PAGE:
Why did the nomads come together at this time to build a temple? Did some change in religious beliefs, practices or leaders bring the nomadic tribes together? Since existing written records only start with the Sumerian clay tablets dating around 3300 BC, it is hard to decipher what was going on religiously.
Some archaeologists suggest that fear played a role in the temple building. Hodder mentioned that figurines on the temple pillars are not the edible creatures like the gazelle but dangerous creatures such as lions, spiders, snakes and scorpions. Vultures who feed on the dead of predators are also present.
Perhaps, the best hypothesis is that some related tribal groups were pushed into the Gobelki Tepe area by marauding migrants. Religious change most often comes when people’s customs and habits are disrupted by outside social, religious or natural forces. Middle Eastern “crush zones” in which migrations and imperial armies crossed are the site of prophet awakenings like those of Jeremiah and Isaiah. Perhaps, new prophets arose among the nomadic tribes and told them to turn to their gods or else their enemies would crush them. The worshipers faced inward and the fierce animals clustered on the outside walls and pillars as if they were held at bay or tamed for use against enemies.
"Urfa is just a few miles from Turkey’s border with Syria, and is a key crossing point for refugees fleeing the conflict there. When the Syrian town of Kobani was under attack by ISIS last year, smoke from the battle could be seen from the mountaintop dig site," reported Andrew Curry in January 2016. Turkey is promoting visits to the site in the hopes of drumming up tourism that won't be scared off by a few artillery shells going off in the distance.
New York City is a similar “crush zone” in which migrants, immigrants, ideas, religions jostle together. We should not be surprised that revivals, reforms and new faiths are arising.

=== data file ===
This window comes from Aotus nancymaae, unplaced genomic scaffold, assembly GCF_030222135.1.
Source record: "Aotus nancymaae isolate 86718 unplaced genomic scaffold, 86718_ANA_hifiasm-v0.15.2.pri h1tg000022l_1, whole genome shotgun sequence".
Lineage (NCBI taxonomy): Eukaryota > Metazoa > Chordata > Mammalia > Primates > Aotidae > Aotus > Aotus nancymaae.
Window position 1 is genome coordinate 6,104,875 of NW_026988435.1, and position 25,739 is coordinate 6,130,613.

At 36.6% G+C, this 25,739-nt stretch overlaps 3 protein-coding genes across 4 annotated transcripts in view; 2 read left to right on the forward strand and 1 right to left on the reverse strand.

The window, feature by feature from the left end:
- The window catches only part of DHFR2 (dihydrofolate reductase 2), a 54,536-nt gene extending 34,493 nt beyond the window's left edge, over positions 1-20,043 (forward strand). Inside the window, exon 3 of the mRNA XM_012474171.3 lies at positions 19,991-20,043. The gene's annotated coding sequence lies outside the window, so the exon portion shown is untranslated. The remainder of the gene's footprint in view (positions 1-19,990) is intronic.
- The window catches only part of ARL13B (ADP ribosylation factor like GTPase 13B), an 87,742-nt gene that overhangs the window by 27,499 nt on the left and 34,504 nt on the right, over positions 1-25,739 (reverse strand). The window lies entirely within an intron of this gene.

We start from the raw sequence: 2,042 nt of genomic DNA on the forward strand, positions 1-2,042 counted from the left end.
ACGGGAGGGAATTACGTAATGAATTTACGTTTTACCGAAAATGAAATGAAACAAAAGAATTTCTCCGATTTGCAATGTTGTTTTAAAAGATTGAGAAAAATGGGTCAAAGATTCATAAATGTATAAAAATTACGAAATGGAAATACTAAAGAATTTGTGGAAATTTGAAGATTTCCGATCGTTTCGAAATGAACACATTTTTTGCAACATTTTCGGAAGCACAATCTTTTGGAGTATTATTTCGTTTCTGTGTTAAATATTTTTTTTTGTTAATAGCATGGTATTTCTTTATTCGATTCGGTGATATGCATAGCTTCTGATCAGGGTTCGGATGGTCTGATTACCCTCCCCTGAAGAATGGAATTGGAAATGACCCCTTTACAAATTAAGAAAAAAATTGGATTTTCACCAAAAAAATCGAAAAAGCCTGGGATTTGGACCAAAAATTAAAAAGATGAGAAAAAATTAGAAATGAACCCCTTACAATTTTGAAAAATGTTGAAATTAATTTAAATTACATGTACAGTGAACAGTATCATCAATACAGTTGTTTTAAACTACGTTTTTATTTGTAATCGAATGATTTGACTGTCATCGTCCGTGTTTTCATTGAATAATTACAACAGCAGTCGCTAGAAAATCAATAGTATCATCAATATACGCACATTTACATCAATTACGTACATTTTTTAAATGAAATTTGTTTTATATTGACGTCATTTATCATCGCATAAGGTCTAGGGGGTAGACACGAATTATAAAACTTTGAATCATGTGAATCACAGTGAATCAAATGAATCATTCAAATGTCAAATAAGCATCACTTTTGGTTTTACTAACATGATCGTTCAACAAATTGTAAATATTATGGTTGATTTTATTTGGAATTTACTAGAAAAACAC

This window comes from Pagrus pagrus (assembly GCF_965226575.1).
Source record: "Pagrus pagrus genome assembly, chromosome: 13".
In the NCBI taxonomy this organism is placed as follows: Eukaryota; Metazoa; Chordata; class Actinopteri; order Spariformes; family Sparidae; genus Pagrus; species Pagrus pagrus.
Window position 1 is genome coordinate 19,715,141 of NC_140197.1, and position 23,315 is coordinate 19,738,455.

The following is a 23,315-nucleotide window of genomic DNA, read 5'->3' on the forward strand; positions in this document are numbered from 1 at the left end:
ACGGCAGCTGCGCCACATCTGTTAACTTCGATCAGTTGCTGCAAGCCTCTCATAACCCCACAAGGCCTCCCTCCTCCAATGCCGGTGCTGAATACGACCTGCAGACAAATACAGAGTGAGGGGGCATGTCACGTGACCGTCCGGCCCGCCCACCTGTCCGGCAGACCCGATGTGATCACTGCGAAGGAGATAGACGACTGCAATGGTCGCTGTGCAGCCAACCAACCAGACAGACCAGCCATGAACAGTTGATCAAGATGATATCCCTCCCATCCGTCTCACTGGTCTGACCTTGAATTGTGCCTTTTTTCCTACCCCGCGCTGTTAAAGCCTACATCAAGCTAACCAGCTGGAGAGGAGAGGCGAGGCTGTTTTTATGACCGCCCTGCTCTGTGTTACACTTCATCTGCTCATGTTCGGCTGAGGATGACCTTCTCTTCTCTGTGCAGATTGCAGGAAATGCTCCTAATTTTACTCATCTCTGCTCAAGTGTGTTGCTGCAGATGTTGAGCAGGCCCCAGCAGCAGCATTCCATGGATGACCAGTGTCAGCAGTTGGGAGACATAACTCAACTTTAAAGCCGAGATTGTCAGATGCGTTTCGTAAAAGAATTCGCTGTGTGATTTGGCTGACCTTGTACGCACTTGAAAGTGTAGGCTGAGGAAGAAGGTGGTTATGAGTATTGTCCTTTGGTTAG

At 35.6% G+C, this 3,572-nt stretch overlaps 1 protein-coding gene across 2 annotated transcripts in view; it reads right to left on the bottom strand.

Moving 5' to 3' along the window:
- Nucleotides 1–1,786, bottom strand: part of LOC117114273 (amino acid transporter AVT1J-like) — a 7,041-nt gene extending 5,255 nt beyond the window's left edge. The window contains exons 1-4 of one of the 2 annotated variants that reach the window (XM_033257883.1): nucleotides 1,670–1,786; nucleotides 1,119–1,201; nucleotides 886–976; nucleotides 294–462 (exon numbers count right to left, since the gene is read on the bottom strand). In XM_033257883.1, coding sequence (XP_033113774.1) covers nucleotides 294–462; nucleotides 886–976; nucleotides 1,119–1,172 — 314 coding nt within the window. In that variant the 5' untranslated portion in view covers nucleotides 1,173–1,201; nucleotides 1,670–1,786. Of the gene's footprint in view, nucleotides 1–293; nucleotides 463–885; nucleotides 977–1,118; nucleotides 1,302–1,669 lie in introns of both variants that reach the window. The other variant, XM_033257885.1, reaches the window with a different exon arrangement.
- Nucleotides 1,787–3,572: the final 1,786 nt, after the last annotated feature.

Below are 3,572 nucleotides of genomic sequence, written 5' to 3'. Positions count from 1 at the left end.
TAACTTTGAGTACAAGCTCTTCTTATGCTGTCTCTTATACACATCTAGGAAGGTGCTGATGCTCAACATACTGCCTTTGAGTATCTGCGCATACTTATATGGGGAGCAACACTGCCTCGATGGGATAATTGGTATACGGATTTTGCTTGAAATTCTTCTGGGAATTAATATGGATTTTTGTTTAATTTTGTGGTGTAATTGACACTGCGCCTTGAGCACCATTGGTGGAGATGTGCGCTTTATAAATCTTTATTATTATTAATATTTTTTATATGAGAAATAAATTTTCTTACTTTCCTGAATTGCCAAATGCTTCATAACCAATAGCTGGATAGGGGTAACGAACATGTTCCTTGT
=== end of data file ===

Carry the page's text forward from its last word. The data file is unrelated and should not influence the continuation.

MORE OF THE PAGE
Our traditional urban myths of “Sodom and Gomorrah” and “The Secular City” served their secular and religious believers with some plausibility pretty well for several decades in the mid-Twentieth Century, but now it is time to re-imagine the city.
The secularists pointed to the “wicked” character of NYC as evidence of its liveliness and unbridled gusto for life. This sentiment lay behind all the laments about the disappearance of the old creepy peep-show hustler culture of Times Square in favor of a cleaned-up Disneyfication.
On the other hand, religious people liked the mythology of the evil city as a way to rally their troops to reform our great social and spiritual problems. Eleanor Roosevelt, the wife of President Franklin Delano Roosevelt, recounted one such safari of the righteous.
She talked about her mixed feelings of fear and excitement of crossing the street to sing with a church choir at The Bowery Mission. In her case, as with many other religious folk, the vision of the city, or least parts of it, as a Sodom and Gomorrah acted as a spur to a life-long commitment to help the poor and downtrodden.
However, such denunciations were self-fulfilling as “the holy” avoided coming to the “the unholy city” except for a little controlled excitement.
The images of the city as evil and secular also caused many do-gooders to underestimate the character and resources among the urban poor. The flip side to the secular and religious mythology about NYC as the primeval secular city is that it leads to secular and religious versions of paternalism.
A Journey was founded to see if the city is thicker with religion than either the secular or religious folk imagine. Perhaps, future solutions to helping the poor and downtrodden need to incorporate an appreciation of religious resources already in the city’s bloodstream. Trying to kill out religion as the US court of appeals panel did at one time with their decision to prohibit churches from using public schools while allowing secular groups to operate without restriction is the type of paternalism that weakens the city’s social fabric. The court’s discrimination against certain religious groups (it cited evangelicals Christians as the problem) parallels the secular mythologizing of the city’s past and present. The urban myths of the city as “Sodom and Gomorrah” and “The Secular City” that sustained secular and religious visions miss the bigger picture.
The roots of New York City are in the temple at Potbelly Hill, not in the materialism of an agricultural economy.